As researchers, we are in constant evolution and learning process. We invest our lives in becoming experts on the field we are passionate about. We love new things. We love discovery, yet a lot of people (myself included) would never imagine changing fields in the middle of a career path. I am a molecular neuroscientist. I have been dissecting the basis of chronic pain for the last two years. Nevertheless, I had previously been working in a biochemistry lab and, before that, I completed my PhD research on the mechanisms of DNA replication in yeast. Yes, in yeast. Those little organisms that help us make beer and bread! In this post, I will take you through my personal experience when changing fields in research while dissecting its pros and cons (like everything in life).
There are certain questions I asked myself in those particular moments of professional change in my life:
Do you really like what you are doing?
For me, this was not the first decision-making point. I loved every single moment of my PhD. I loved the topic, the techniques, and the lab; which is crucial when doing research. Nevertheless, the extra hours of work involved may lead to sacrifices in our personal life. If we cannot do something with which we feel fulfilled, we might want to consider other options.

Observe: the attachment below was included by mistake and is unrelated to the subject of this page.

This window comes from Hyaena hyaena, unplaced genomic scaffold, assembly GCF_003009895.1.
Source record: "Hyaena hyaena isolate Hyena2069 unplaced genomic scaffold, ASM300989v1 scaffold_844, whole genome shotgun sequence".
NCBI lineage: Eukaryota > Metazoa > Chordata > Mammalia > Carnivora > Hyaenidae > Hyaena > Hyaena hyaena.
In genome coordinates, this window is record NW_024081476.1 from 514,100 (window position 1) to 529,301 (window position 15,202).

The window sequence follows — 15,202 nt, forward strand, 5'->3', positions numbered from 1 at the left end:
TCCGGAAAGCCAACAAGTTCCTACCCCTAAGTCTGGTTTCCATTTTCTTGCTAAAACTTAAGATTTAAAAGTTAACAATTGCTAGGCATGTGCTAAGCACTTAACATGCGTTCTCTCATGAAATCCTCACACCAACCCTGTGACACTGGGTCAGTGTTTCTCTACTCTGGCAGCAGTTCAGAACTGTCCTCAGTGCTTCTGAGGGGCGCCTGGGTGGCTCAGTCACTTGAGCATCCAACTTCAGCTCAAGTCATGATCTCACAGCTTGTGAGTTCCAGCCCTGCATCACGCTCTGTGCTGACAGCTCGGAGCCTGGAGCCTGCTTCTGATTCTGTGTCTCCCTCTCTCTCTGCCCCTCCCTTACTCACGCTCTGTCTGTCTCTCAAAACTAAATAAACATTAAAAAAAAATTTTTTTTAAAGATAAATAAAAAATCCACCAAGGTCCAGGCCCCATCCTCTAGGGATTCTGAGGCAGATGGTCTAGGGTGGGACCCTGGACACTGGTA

How to choose where to move to?
As many researchers know, building a career doing the exact same thing that your boss does is very difficult. “You need to find a new niche!”, they say. My logic and my supervisor’s advice were: “you can either use your technical expertise in another field or stay in the field but learn new techniques”. I chose the latter. I really love learning new techniques, so I took a postdoctoral research position on DNA replication but, this time, I was focusing on the biochemistry behind it, instead. Hard-core biochemistry.
Accept that the change will be difficult and give yourself time to adapt
This is where my ideal plan stumbled. Taking the leap for a change is difficult, but acknowledging how much help you will need is even more. I knew it would take me some time to learn new techniques – and so did my new supervisor. Nevertheless, none of us realized transitions are like marathons, not sprints. After several months, I started doubting myself, and my supervisor, a new PI, was not ready for this challenge. I left the lab because I ended up not enjoying what I was doing. And, as I said before: enjoying what one is doing is crucial.
Get personal and honest
When I was lab hunting again, I went back to look for a lab in the field of DNA replication which used similar techniques to those I was familiar with. I got several interviews and got offered a couple of positions. However, I wasn’t really feeling it. Then, I remembered my family’s advice about “finding my own pain killers”, therefore I decided to look for labs investigating chronic pain, a disease I have been living with for years. I contacted all labs I knew were working on that research field, regardless they were advertising for postdoc positions or not. I contacted them all. When writing my applications, I could not be more personal and honest: “Look, I have no idea about neuroscience, but I will strive to do my best, I’ll give my 200% and make it count”. After several rejections, I got an informal meeting in one of the best research labs in the field!